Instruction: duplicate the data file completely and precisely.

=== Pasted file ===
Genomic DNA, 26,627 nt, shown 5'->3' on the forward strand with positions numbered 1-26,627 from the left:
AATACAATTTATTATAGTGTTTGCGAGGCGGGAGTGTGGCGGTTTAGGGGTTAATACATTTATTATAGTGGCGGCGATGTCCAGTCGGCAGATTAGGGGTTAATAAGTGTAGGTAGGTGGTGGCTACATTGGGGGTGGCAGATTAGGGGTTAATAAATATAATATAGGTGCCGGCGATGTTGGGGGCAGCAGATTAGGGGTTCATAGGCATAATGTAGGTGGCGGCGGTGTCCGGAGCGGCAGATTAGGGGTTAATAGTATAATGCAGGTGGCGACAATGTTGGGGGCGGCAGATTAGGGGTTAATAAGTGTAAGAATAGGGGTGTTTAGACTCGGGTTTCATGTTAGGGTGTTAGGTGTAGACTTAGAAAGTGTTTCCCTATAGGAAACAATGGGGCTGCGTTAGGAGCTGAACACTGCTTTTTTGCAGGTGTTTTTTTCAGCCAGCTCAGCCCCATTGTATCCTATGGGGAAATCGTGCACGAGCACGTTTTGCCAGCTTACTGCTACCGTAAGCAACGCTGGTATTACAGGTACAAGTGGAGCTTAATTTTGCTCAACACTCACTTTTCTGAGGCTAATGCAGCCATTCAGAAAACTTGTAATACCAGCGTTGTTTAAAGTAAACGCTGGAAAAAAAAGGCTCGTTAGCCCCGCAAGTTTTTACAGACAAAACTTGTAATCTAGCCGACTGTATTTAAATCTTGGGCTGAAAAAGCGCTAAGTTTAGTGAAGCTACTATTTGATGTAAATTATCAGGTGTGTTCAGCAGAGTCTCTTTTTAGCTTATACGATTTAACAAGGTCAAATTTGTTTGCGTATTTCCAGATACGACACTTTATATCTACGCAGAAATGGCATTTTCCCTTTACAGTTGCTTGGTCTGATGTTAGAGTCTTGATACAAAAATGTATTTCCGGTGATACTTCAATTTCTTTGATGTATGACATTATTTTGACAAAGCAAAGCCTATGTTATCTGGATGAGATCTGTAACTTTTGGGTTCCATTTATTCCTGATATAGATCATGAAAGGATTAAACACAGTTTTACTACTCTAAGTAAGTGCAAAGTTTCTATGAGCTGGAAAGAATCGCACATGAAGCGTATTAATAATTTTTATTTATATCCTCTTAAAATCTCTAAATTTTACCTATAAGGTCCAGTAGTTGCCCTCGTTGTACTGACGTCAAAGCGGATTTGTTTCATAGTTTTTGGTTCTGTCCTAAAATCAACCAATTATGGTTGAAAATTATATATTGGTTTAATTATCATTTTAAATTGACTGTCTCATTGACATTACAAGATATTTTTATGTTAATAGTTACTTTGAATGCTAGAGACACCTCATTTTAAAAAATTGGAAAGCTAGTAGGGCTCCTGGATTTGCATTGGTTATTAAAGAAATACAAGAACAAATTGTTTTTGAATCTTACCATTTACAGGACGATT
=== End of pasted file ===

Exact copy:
Genomic DNA, 26,627 nt, shown 5'->3' on the forward strand with positions numbered 1-26,627 from the left:
AATACAATTTATTATAGTGTTTGCGAGGCGGGAGTGTGGCGGTTTAGGGGTTAATACATTTATTATAGTGGCGGCGATGTCCAGTCGGCAGATTAGGGGTTAATAAGTGTAGGTAGGTGGTGGCTACATTGGGGGTGGCAGATTAGGGGTTAATAAATATAATATAGGTGCCGGCGATGTTGGGGGCAGCAGATTAGGGGTTCATAGGCATAATGTAGGTGGCGGCGGTGTCCGGAGCGGCAGATTAGGGGTTAATAGTATAATGCAGGTGGCGACAATGTTGGGGGCGGCAGATTAGGGGTTAATAAGTGTAAGAATAGGGGTGTTTAGACTCGGGTTTCATGTTAGGGTGTTAGGTGTAGACTTAGAAAGTGTTTCCCTATAGGAAACAATGGGGCTGCGTTAGGAGCTGAACACTGCTTTTTTGCAGGTGTTTTTTTCAGCCAGCTCAGCCCCATTGTATCCTATGGGGAAATCGTGCACGAGCACGTTTTGCCAGCTTACTGCTACCGTAAGCAACGCTGGTATTACAGGTACAAGTGGAGCTTAATTTTGCTCAACACTCACTTTTCTGAGGCTAATGCAGCCATTCAGAAAACTTGTAATACCAGCGTTGTTTAAAGTAAACGCTGGAAAAAAAAGGCTCGTTAGCCCCGCAAGTTTTTACAGACAAAACTTGTAATCTAGCCGACTGTATTTAAATCTTGGGCTGAAAAAGCGCTAAGTTTAGTGAAGCTACTATTTGATGTAAATTATCAGGTGTGTTCAGCAGAGTCTCTTTTTAGCTTATACGATTTAACAAGGTCAAATTTGTTTGCGTATTTCCAGATACGACACTTTATATCTACGCAGAAATGGCATTTTCCCTTTACAGTTGCTTGGTCTGATGTTAGAGTCTTGATACAAAAATGTATTTCCGGTGATACTTCAATTTCTTTGATGTATGACATTATTTTGACAAAGCAAAGCCTATGTTATCTGGATGAGATCTGTAACTTTTGGGTTCCATTTATTCCTGATATAGATCATGAAAGGATTAAACACAGTTTTACTACTCTAAGTAAGTGCAAAGTTTCTATGAGCTGGAAAGAATCGCACATGAAGCGTATTAATAATTTTTATTTATATCCTCTTAAAATCTCTAAATTTTACCTATAAGGTCCAGTAGTTGCCCTCGTTGTACTGACGTCAAAGCGGATTTGTTTCATAGTTTTTGGTTCTGTCCTAAAATCAACCAATTATGGTTGAAAATTATATATTGGTTTAATTATCATTTTAAATTGACTGTCTCATTGACATTACAAGATATTTTTATGTTAATAGTTACTTTGAATGCTAGAGACACCTCATTTTAAAAAATTGGAAAGCTAGTAGGGCTCCTGGATTTGCATTGGTTATTAAAGAAATACAAGAACAAATTGTTTTTGAATCTTACCATTTACAGGACGATT